Distributism - Background

Background

The mid-to-late 19th century witnessed the growth of political Catholicism across Europe. According to historian Michael A. Riff, a common feature of these movements was opposition not only to secularism, but also to both capitalism and socialism. In 1891 Pope Leo XIII promulgated Rerum Novarum, in which he addressed the "misery and wretchedness pressing so unjustly on the majority of the working class" and spoke of how "a small number of very rich men" had been able to "lay upon the teeming masses of the laboring poor a yoke little better than that of slavery itself.". Affirmed in the encyclical was the right of all men to own property, the necessity of a system that allowed "as many as possible of the people to become owners", the duty of employers to provide safe working conditions and sufficient wages, and the right of workers to unionise. Common and government property ownership was expressly dismissed as a means of helping the poor.

Around the start of the 20th century, G. K. Chesterton and Hillaire Belloc drew together the disparate experiences of the various cooperatives and friendly societies in Northern England, Ireland and Northern Europe into a coherent political ideology which specifically advocated widespread private ownership of housing and control of industry through owner-operated small businesses and worker-controlled cooperatives. In the United States in the 1930s, distributism was treated in numerous essays by Chesterton, Belloc and others in The American Review, published and edited by Seward Collins. Pivotal among Belloc's and Chesterton's other works regarding distributism include The Servile State, and Outline of Sanity.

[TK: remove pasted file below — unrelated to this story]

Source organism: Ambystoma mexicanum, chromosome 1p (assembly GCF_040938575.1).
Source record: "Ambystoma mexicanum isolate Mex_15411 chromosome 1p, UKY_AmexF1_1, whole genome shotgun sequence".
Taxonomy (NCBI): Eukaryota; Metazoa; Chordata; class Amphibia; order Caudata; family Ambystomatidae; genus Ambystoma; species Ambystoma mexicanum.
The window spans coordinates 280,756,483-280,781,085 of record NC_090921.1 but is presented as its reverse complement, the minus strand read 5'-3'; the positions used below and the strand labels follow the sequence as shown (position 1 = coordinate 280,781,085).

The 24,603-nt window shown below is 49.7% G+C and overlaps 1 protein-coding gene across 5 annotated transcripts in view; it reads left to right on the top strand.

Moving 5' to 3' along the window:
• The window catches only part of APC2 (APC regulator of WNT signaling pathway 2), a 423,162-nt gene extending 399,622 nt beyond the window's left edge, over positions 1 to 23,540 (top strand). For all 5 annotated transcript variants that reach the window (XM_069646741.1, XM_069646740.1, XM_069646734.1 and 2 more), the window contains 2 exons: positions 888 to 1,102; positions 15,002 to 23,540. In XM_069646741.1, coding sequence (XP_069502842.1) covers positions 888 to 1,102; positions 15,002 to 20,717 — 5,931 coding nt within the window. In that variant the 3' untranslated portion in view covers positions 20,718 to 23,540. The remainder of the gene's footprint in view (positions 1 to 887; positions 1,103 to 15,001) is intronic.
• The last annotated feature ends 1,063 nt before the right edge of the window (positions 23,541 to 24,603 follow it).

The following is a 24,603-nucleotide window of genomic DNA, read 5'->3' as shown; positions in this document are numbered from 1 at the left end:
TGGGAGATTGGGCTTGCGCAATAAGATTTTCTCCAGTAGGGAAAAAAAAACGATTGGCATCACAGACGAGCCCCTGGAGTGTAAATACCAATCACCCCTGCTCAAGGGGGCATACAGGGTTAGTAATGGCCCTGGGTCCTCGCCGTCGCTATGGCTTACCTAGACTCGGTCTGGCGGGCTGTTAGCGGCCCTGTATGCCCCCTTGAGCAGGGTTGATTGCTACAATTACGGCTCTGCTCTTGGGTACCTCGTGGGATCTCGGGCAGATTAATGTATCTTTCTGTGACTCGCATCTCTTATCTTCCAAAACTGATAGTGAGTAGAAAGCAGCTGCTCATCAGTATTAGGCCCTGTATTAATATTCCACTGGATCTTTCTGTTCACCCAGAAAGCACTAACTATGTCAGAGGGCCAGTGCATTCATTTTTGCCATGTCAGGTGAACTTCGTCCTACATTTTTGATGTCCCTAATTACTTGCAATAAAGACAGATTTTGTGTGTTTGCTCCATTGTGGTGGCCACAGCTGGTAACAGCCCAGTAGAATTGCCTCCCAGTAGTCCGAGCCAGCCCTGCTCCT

Although a majority of distributism's later supporters were not Catholics and many were in fact former radical socialists who had become disillusioned with socialism; distributist thought was adopted by the Catholic Worker Movement, conjoining it with the thought of Dorothy Day and Peter Maurin concerning localized and independent communities. It also influenced the thought behind the Antigonish Movement, which implemented cooperatives and other measures to aid the poor in the Canadian Maritimes. Its practical implementation in the form of local cooperatives has recently been documented by Race Mathews in his 1999 book Jobs of Our Own: Building a Stakeholder Society.

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